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Re: Making Emacs more newbie friendly

From: David Kastrup
Subject: Re: Making Emacs more newbie friendly
Date: Sat, 19 Mar 2005 18:16:24 +0100
User-agent: Gnus/5.11 (Gnus v5.11) Emacs/22.0.50 (gnu/linux)

PT <address@hidden> writes:

> On Sat, 19 Mar 2005 17:22:49 +0100, David Kastrup <address@hidden> wrote:
>>> The question is: is more people using Emacs a good thing at all?
>>> Or is it only an additional burden (more clueless people on the
>>> help forums, etc.)?
>> You are trying to frame loaded questions.
> No, it was a sincere question. And if the answer is no, it's not a
> good thing then I'm okay with it.
>> What is "a good thing"?
>> More people using Emacs is not a worthwhile objective per se.  If it
>> were, we should replace Emacs by toiletpaper, and its user base would
>> explode.  A worthwhile objective for a developer is to have Emacs
>> become a more productive tool for his work.  This is not unrelated to
>> the size of its user base, since developers usually tend to start out
>> as users.
> Exactly. I don't know what resources are at the emacs developers'
> disposal (do they work on it on their free time? is some of them
> paid to work on Emacs?),

Most work on Emacs in their free time.  There have been times in the
past where a main developer got employed by the FSF for completing a
particular essential task or feature.

> but if companies see more value in emacs then they might even
> sponsor developing some new features for them.

Emacs has a rather strict copyright assignment policy to the FSF, and
it has a rather strict "if RMS does not think it a good idea right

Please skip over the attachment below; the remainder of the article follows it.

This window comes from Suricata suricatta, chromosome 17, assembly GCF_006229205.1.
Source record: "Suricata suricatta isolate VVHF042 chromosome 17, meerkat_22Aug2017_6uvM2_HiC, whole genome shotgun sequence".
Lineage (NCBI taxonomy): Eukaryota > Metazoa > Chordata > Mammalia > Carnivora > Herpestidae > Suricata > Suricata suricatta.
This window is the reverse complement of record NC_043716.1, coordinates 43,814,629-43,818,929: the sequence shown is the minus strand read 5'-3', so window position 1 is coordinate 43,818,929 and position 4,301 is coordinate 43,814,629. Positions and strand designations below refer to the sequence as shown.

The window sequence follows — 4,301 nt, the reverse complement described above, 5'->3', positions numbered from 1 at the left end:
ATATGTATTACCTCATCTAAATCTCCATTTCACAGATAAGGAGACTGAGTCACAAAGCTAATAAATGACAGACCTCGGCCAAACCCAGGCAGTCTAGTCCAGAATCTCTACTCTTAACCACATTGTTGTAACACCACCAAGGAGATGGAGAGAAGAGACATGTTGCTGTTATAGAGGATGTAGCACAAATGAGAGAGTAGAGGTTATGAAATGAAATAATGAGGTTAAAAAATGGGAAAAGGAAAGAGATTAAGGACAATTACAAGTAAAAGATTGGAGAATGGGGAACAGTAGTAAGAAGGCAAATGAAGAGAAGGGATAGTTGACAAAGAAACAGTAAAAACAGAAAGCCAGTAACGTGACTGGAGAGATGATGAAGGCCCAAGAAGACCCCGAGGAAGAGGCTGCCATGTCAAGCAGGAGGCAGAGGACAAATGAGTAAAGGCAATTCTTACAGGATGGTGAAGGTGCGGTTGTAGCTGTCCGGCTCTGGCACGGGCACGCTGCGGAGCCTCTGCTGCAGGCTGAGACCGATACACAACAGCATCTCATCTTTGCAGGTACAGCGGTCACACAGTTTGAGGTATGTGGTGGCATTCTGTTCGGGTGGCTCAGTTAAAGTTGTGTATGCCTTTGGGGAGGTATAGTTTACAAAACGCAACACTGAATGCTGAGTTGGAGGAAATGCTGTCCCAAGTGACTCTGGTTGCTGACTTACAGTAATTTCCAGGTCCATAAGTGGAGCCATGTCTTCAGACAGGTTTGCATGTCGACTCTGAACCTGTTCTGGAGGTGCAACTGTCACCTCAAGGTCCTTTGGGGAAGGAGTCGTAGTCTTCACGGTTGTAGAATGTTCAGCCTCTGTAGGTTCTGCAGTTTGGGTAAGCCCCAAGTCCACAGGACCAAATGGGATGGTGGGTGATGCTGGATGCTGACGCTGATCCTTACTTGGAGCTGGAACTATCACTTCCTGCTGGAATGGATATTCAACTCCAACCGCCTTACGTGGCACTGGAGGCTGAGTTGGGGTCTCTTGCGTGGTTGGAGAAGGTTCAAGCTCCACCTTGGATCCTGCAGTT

now, it does not get in" policy.  While there have been corporate or
at least institutional contributions (in particular MULE comes to
mind), this is by no means easy to do.

In fact, one of the most important such corporate contributions was
not to be reconciled with Emacs development and management, and thus
split off to become XEmacs.  The XEmacs project thus has a much more
open stance towards corporate contributions and distributed
copyrights, and this has served them reasonably well for some time.  I
think there are still some commercial applications based on XEmacs as
a platform around.

But it has shown that the ability to accept corporate contributions is
no substitute for a sustained base of dedicated hackers for a project
of the peculiarity of Emacs.

I am not saying that Emacs could not easily make use of 10 times the
number of current developers, if they were well-organized, since much
of the functionality is separate from other functionality.  But while
the number of Emacs developers are fewer than desirable, XEmacs has
seen more of a decline in that area, in spite of being much more
accommodating to external contributions.

> At companies when it comes to choosing a developer tool the
> recommendation of the employees and their existing experience with
> those tools can be an important factor at the decision.  So if Emacs
> is more newbie friendly that can mean more potential users, more
> value as a tool for employers and possibly more resources for future
> development.

Emacs has not shown itself to accommodate systematic corporate
involvement well.  It will as far as I can see always be dependent on
dedicated individuals instead of corporate support, simply because you
can't make a business plan involving Emacs development and timelines.

David Kastrup, Kriemhildstr. 15, 44793 Bochum

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